May the sun bring you new energies by day, may the moon softly restore you by night, may the rain wash away any worries you may have. May gentle breezes refresh your soul and all the days of your life, may you walk gently through the world and know its beauty. ~ Unknown
Confucius said that ‘Everything has beauty, but not everyone sees it.’ To capture the ‘reality’ of his statement may be difficult for us. The questions immediately begin to spring up from within and pour forth out of our minds of how anything can be beautiful when all THIS is happening to me? The lists of ‘bad’ things... from financial distress to sickness racking the body pumps diligently out of our hearts. The ‘pain’ of life seems to be enduring and blots out the reality of any beauty to behold around us. It just seems in this day and age our brains are being constantly bombarded with bad news. The negative surrounds us in an all encompassing act of blanketing the beauty of life. Bad news and the ugly represses the beauty of life and living, and pushes it into some dark corridor of our hearts. As though the only time we had to enjoy beauty was some long lost day of our youth. When we could roll in the grass, dash through a spring meadow, or lay on the ground in wonderment of a midnight starlit sky of a billion stars. No, we say to ourselves, those days are gone and are cloaked beneath a label of ‘in the past’. Beauty then, is categorized and placed on the shelf of a our past and relegated to as something being below our mature minds of adulthood.
Yet, deep inside each and every one of us, there resonates this inner fight to return. Oh! To be young again and to feel the cool grass crunch beneath our feet or grab a seeding dandelion and blow the white fluffy parachutes into to the wind and watch their loops and sways as they travel in a warm summer time breeze. We yearn for a moment of beauty and yet when the moment comes... when we are confronted with beauty, our minds either ignore it or we are thrown into some cognitive conflict. Like the man in the scripture who could not be tamed. Who, when he saw the Lord in the distance, all at once fell down in worship and yet tried to repulse him with his words, ‘What have I to do with thee?’ Caught in the crossfire of his torments, on the one hand he worshiped the Lord, but in his next breath, he tried to push him away. Is this not a picture of the modern day us? We look out and ‘see’ something of beauty and yet we quickly remove the thought of it as though it has no redeeming value. Just like the man of the Gadarenes, out of the tombs of our present day mind set, comes the cry, “I don’t like it. It’s too beautiful!’
The renown art historian, Herbert Reed, reminds us, “It is not so often observed that the same forces that have destroyed the mystery of holiness have destroyed the mystery of beauty.” So many of us, if not most of us, if not all of us... are so busy, we think we do not have time to appreciate beauty. Like the sun hiding behind the clouds, we know the warmth of beauty is out there somewhere, but we push if off as though the warmth is not for us but is reserved for ‘another day’ or for someone else who has the time to stop and ‘smell the roses’. To take time to enjoy beauty is tantamount to committing death by robbing oneself the pleasure of a moment. How often in our time-constricted schedules and burned out spirits, do we pass unknowingly by a lovely flower, fail to hear the symphony of the roaring tide, stop and smell the fragrance of a cool spring breeze, or even forget to see the glory of God in our own humanness? The list of not just seeing the beauty of life around us but perceiving that beauty is even there could probably go on and on. The point here, is not to degrade or tear down, but to once again gently shake that lust for life that each of us have within us. To remind us that many of the fetters and chains that seemingly have us bound are of our own doing. We are either handcuffing ourselves or allowing someone else to handcuff us into a jail cell of their own creation.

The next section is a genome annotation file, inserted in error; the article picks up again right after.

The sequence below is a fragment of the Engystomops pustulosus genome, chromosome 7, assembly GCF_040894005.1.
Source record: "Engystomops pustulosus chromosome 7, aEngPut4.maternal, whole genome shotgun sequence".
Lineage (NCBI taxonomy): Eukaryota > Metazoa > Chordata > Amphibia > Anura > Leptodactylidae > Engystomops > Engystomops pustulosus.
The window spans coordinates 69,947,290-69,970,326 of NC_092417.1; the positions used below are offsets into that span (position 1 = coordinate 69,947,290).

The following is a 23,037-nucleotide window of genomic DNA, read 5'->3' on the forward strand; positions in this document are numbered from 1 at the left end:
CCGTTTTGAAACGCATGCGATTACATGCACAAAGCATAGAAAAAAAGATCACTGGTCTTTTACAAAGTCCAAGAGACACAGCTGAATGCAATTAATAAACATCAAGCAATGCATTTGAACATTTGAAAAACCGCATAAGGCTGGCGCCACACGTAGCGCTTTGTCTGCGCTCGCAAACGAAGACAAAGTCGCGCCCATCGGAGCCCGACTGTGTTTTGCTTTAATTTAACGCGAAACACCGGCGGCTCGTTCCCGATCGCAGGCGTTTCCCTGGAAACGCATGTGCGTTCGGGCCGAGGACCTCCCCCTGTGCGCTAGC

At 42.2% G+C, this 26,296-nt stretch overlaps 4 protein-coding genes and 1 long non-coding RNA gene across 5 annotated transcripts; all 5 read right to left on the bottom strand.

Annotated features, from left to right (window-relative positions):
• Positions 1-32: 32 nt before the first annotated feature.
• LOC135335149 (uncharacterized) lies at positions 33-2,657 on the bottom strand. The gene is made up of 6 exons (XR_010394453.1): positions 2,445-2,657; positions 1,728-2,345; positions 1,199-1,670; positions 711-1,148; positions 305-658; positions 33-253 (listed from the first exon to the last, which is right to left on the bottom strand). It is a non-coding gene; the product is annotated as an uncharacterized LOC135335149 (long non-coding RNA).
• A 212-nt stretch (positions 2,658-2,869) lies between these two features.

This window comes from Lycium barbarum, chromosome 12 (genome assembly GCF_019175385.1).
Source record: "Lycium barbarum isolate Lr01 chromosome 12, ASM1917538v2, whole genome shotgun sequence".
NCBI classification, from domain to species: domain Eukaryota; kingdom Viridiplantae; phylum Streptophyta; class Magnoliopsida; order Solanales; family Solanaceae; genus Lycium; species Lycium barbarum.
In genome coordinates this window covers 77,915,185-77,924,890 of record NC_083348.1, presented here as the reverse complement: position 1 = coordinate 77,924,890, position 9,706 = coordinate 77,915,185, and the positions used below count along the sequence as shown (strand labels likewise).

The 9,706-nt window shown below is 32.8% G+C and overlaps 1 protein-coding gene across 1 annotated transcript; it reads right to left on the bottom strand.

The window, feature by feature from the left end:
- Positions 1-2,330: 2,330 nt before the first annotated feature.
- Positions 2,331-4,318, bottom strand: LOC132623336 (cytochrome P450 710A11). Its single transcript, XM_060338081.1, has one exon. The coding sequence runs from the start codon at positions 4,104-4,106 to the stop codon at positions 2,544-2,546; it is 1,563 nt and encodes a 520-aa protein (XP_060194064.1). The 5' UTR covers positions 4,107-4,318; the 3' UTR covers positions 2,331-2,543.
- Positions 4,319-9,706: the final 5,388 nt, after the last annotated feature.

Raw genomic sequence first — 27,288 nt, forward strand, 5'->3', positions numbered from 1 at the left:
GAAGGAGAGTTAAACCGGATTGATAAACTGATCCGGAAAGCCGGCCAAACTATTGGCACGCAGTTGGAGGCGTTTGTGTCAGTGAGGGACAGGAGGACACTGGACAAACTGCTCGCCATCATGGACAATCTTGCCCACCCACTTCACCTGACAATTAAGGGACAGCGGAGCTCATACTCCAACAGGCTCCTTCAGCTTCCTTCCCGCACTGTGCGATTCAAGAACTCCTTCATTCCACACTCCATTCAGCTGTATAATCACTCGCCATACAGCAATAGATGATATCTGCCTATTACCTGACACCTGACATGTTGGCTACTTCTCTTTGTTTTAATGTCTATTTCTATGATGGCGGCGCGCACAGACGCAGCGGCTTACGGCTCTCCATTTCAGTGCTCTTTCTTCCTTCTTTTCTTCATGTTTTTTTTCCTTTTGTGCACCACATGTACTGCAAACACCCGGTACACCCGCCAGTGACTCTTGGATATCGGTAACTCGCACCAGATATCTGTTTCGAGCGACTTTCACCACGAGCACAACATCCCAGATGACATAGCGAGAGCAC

Often time the Lord would leave the ‘rat race’ of the multitudes and visit the garden of Gethsemane with His disciples. Leaving the hectic pace of ‘modern’ life, the Lord was moved to a place of beauty. Yes, we know he went there to pray, but is it possible He went there to remind Himself of ‘life’s beauty’. I find it interesting the Lord did not confront the pains of his inner turmoil in the market place, the financial district, or in a theater. It was here in the garden of Gethsemane where He really met himself and it was there where He came to face to face with the truth.
You know you want too... you know you want to touch it again. You know you want to smell it again. You know you want to be refreshed by it again. You know you want to hug it again. So today, I want you to stop and find a garden of Gethsemane, and breathe a breath of beauty and maybe, just maybe, you may find the answer you have been seeking as you unlock the beauty of your day.